After motoring around the Gulf all afternoon, we finally found them—a big column of red snapper feeding at a reef about twenty miles northeast of South Padre Island. Our party of six started reeling in eight-pounders one after the other. Most of us didn’t know much about fishing. It didn’t matter. The plump, rose-colored fish struck our menhaden bait again and again, and fought all the way to the surface, making us feel like stars on a TV fishing show.
Our charter captain, Michael Walker, smiled from his perch on the flybridge. “Everybody loves snapper,” he said, his shades reflecting the pinkening dusk. “They’re tasty, abundant, easy to catch. They’ve made me a lot of money. And you don’t have to go very far to catch ’em. Texas has some of the best bottom-fishing in the world.”
Our trip was a glimpse into the world of Lutjanus campechanus—the most profitable, most regulated, most fought-over fish in the Gulf of Mexico. Just how prized is red snapper? The Gulf snapper with jumbo lump crab at Vic & Anthony’s Steakhouse in Houston goes for $45. At Central Markets across Texas, fresh American red snapper fillets sell for $27.99 per pound—topping the price of choice Angus ribeye.
Snapper is so lucrative that it has given rise to an extensive poaching industry in the lower Texas Gulf. For years, Mexican fishermen based several miles south of the Rio Grande have motored into U.S. waters on boats called lanchas, set out long lines and nets, and hauled out countless tons of snapper, to be sold in Mexico or exported back to the United States. U.S. officials say the illegal trade is supported by the Gulf Cartel, a criminal enterprise based in Tamaulipas State that depends on some of the same boatmen to run drugs north. The plunder of snapper, and the needless killing of bycatch such as turtles and sharks, infuriates Texas fishermen, marine biologists, and ocean conservationists who have worked for decades to bring back the species. Meanwhile, the brazen incursions by Mexican skiffs carrying fish and narcotics in U.S. waters are bedeviling the U.S. Coast Guard, the Drug Enforcement Administration, and the National Oceanic and Atmospheric Administration (NOAA), which regulates fisheries.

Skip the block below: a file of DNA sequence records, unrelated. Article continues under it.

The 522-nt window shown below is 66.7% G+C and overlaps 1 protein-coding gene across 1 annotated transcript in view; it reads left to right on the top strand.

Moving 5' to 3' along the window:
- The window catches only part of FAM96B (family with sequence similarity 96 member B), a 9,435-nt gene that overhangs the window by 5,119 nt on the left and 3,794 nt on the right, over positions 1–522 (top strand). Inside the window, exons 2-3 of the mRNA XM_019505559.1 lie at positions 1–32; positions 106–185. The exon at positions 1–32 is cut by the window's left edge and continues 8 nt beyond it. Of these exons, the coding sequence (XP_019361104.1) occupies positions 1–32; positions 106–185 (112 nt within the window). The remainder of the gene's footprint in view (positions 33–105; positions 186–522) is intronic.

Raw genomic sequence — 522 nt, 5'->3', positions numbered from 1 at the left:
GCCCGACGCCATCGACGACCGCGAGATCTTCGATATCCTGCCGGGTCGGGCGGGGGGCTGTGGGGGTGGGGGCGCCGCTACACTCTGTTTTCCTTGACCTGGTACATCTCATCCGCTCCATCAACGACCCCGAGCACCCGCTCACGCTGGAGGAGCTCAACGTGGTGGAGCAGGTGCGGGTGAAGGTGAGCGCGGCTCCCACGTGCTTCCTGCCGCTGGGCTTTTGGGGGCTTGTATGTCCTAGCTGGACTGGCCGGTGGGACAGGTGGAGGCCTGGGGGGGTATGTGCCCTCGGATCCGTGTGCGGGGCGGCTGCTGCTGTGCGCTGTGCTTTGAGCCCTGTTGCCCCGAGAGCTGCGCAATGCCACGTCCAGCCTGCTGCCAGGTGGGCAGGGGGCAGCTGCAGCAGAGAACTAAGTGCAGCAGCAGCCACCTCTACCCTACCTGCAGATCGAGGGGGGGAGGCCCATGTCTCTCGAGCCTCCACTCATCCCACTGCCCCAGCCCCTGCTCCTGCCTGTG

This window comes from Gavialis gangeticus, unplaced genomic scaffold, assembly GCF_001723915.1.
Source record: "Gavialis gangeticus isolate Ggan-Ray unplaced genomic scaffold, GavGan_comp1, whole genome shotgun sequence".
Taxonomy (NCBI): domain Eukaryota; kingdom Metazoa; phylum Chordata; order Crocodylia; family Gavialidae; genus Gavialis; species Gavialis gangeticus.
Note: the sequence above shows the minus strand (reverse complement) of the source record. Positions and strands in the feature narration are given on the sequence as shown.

This year, NOAA had enough. In its biennial Report to Congress, Improving International Fisheries Management, the agency negatively certified Mexico for “illegal, unreported, and unregulated” fishing in U.S. territorial waters. NOAA also chided China, Costa Rica, Guyana, the Russian Federation, Senegal, and Taiwan in the report, but Mexico was the only nation to receive a formal sanction, which includes restrictions on Mexican fishing vessels using U.S. ports. But the impact of that measure will be slight, as few such vessels dock in the United States.
The NOAA decertification could lead to restrictions on Mexican seafood imports to the U.S. market, but that would require President Biden’s sign-off. Because the United States counts on strong relations with Mexico around trade policy and immigration enforcement, it’s doubtful Biden would risk antagonizing our Southern neighbor over snapper, just for the sake of Texas fishermen.
“This has been a long-standing and somewhat intractable problem with the lancha vessels fishing illegally in the U.S.,” Alexa Cole, NOAA’s acting deputy assistant secretary for international fisheries, said in a call with reporters. “Unfortunately, in 2018, 2019, and 2020, what we’re seeing is an increase . . . in the number of lancha incursions and recidivists.”
For years, lanchas—25-foot, open-hull vessels usually powered by 75-horsepower outboard motors and carrying two to four fishermen—have snuck across the international maritime boundary to haul out snapper and shark (prized for their fins) then skedaddle back to Mexico. For the Coast Guard’s South Padre station, interdicting the poachers has become the primary law enforcement mission. In 2010, Coast Guard crews in fast-pursuit boats intercepted nine lanchas; in 2020—the busiest year ever—they apprehended 138 vessels and detained 278 repeat offenders.